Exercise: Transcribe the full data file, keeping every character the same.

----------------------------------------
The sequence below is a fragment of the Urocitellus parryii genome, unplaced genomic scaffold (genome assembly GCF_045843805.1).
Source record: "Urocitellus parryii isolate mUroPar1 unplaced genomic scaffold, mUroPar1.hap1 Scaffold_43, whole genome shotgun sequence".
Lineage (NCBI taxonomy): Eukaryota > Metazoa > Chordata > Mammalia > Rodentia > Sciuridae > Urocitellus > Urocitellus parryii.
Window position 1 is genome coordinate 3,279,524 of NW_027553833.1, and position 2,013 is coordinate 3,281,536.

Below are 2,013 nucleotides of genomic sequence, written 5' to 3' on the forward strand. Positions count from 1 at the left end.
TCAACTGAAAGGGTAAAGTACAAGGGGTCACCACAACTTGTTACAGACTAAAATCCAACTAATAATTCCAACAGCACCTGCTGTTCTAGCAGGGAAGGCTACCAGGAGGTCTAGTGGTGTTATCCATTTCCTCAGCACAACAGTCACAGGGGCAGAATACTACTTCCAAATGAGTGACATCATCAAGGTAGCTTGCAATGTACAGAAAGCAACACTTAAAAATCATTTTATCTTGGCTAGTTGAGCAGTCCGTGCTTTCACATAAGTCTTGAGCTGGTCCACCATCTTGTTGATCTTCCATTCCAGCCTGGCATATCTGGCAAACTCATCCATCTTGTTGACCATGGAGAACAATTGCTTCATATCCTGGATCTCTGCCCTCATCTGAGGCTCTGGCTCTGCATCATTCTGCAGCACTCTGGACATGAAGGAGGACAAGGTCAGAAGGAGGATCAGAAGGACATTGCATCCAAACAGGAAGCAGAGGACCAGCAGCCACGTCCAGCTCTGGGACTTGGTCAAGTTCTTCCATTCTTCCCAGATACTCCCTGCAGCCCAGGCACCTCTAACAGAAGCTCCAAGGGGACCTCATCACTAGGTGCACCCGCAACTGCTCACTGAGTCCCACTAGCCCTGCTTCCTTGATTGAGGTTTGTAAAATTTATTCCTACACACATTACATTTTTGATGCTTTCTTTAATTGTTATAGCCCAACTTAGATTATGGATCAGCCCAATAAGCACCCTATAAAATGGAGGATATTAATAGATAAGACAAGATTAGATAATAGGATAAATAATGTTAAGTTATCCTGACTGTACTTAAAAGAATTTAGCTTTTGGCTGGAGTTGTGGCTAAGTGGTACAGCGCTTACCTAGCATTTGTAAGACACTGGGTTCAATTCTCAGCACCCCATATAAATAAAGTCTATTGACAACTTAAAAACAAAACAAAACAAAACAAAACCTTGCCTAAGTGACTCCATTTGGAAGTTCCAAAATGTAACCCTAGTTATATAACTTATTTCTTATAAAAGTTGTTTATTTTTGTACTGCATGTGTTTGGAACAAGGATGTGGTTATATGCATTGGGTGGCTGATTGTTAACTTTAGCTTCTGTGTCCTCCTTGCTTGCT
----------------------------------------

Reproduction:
The sequence below is a fragment of the Urocitellus parryii genome, unplaced genomic scaffold (genome assembly GCF_045843805.1).
Source record: "Urocitellus parryii isolate mUroPar1 unplaced genomic scaffold, mUroPar1.hap1 Scaffold_43, whole genome shotgun sequence".
Lineage (NCBI taxonomy): Eukaryota > Metazoa > Chordata > Mammalia > Rodentia > Sciuridae > Urocitellus > Urocitellus parryii.
Window position 1 is genome coordinate 3,279,524 of NW_027553833.1, and position 2,013 is coordinate 3,281,536.

Below are 2,013 nucleotides of genomic sequence, written 5' to 3' on the forward strand. Positions count from 1 at the left end.
TCAACTGAAAGGGTAAAGTACAAGGGGTCACCACAACTTGTTACAGACTAAAATCCAACTAATAATTCCAACAGCACCTGCTGTTCTAGCAGGGAAGGCTACCAGGAGGTCTAGTGGTGTTATCCATTTCCTCAGCACAACAGTCACAGGGGCAGAATACTACTTCCAAATGAGTGACATCATCAAGGTAGCTTGCAATGTACAGAAAGCAACACTTAAAAATCATTTTATCTTGGCTAGTTGAGCAGTCCGTGCTTTCACATAAGTCTTGAGCTGGTCCACCATCTTGTTGATCTTCCATTCCAGCCTGGCATATCTGGCAAACTCATCCATCTTGTTGACCATGGAGAACAATTGCTTCATATCCTGGATCTCTGCCCTCATCTGAGGCTCTGGCTCTGCATCATTCTGCAGCACTCTGGACATGAAGGAGGACAAGGTCAGAAGGAGGATCAGAAGGACATTGCATCCAAACAGGAAGCAGAGGACCAGCAGCCACGTCCAGCTCTGGGACTTGGTCAAGTTCTTCCATTCTTCCCAGATACTCCCTGCAGCCCAGGCACCTCTAACAGAAGCTCCAAGGGGACCTCATCACTAGGTGCACCCGCAACTGCTCACTGAGTCCCACTAGCCCTGCTTCCTTGATTGAGGTTTGTAAAATTTATTCCTACACACATTACATTTTTGATGCTTTCTTTAATTGTTATAGCCCAACTTAGATTATGGATCAGCCCAATAAGCACCCTATAAAATGGAGGATATTAATAGATAAGACAAGATTAGATAATAGGATAAATAATGTTAAGTTATCCTGACTGTACTTAAAAGAATTTAGCTTTTGGCTGGAGTTGTGGCTAAGTGGTACAGCGCTTACCTAGCATTTGTAAGACACTGGGTTCAATTCTCAGCACCCCATATAAATAAAGTCTATTGACAACTTAAAAACAAAACAAAACAAAACAAAACCTTGCCTAAGTGACTCCATTTGGAAGTTCCAAAATGTAACCCTAGTTATATAACTTATTTCTTATAAAAGTTGTTTATTTTTGTACTGCATGTGTTTGGAACAAGGATGTGGTTATATGCATTGGGTGGCTGATTGTTAACTTTAGCTTCTGTGTCCTCCTTGCTTGCT